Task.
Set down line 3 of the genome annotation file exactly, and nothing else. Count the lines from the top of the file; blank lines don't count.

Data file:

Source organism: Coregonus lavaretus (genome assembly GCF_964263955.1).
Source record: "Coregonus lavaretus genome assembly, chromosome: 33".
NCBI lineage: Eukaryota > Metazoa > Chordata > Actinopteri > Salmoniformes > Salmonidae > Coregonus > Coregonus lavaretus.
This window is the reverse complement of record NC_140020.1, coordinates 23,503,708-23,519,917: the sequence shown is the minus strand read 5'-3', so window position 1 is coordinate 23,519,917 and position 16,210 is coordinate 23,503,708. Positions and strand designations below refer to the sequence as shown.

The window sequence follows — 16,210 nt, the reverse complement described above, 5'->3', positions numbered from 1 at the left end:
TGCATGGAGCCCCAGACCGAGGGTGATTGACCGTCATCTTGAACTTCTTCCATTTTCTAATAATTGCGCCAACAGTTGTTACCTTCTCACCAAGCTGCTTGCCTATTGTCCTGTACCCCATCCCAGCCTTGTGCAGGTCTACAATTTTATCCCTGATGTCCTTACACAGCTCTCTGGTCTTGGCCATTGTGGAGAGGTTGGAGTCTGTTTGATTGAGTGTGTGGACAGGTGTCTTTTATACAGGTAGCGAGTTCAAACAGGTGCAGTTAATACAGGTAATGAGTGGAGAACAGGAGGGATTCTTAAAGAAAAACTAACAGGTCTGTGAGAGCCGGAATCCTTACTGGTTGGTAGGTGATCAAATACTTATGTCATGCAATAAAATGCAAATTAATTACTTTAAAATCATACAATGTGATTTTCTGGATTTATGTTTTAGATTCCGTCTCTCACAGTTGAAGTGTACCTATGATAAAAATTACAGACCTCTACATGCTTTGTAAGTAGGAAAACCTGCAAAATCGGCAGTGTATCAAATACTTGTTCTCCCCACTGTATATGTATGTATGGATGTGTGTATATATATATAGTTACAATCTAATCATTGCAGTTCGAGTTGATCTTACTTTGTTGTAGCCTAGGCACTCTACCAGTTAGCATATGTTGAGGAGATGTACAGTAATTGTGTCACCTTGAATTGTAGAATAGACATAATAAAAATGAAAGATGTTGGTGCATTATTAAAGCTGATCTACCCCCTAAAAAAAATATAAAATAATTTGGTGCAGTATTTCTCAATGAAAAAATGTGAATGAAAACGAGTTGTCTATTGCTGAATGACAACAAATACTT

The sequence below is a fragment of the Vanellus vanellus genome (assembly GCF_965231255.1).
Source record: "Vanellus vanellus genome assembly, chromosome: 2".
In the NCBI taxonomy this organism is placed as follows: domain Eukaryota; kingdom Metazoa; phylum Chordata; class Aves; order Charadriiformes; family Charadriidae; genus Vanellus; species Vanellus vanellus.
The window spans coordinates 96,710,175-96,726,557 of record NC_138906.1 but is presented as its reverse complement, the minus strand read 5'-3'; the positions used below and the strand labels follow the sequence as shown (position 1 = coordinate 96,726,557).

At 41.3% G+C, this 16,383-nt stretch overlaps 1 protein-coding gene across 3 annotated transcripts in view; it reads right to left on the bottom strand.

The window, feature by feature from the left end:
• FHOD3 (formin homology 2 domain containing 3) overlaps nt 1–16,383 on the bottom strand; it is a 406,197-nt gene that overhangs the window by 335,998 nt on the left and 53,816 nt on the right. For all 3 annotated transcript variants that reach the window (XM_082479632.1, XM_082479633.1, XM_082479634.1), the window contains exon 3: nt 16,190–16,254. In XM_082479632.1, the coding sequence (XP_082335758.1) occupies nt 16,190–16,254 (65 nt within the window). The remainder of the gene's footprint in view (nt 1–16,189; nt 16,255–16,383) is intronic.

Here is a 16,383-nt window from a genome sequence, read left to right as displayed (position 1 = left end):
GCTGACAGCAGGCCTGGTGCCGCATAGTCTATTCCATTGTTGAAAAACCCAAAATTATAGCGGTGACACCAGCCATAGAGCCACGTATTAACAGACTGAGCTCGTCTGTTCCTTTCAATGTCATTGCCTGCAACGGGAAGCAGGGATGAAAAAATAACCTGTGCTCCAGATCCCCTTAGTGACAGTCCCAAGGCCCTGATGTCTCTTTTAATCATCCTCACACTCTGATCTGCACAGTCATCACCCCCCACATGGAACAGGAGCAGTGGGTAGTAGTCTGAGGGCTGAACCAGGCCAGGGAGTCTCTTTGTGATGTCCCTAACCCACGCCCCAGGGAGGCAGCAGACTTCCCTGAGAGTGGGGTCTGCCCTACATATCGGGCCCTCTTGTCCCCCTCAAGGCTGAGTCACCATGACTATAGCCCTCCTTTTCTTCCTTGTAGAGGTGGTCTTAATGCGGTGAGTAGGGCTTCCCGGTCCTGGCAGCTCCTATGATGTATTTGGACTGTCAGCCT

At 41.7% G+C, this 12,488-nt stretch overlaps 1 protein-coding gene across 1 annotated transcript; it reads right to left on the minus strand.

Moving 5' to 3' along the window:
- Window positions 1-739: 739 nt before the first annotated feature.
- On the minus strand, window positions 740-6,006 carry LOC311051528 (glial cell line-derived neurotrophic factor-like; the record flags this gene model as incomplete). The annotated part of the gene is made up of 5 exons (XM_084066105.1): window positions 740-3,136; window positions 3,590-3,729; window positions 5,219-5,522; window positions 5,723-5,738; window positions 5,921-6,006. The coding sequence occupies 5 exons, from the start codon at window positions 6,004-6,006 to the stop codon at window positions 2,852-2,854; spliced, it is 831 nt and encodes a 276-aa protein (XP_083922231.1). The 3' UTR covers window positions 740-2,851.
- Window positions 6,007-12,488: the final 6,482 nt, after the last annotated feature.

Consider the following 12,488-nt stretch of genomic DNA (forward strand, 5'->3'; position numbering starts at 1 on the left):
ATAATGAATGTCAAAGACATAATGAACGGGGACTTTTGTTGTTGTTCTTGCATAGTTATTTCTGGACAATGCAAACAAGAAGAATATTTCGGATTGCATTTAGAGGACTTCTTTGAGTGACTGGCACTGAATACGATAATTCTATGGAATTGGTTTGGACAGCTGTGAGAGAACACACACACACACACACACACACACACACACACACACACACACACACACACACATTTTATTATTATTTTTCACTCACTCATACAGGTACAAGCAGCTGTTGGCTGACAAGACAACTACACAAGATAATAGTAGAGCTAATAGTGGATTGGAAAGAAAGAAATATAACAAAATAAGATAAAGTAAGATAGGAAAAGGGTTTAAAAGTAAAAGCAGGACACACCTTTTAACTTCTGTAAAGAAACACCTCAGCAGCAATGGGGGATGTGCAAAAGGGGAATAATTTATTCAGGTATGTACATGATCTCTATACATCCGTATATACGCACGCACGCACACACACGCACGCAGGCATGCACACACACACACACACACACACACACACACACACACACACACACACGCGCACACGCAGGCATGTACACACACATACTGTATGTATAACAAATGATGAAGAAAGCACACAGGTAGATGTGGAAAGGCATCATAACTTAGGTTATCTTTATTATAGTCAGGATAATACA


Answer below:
NCBI lineage: Eukaryota > Metazoa > Chordata > Actinopteri > Salmoniformes > Salmonidae > Coregonus > Coregonus lavaretus.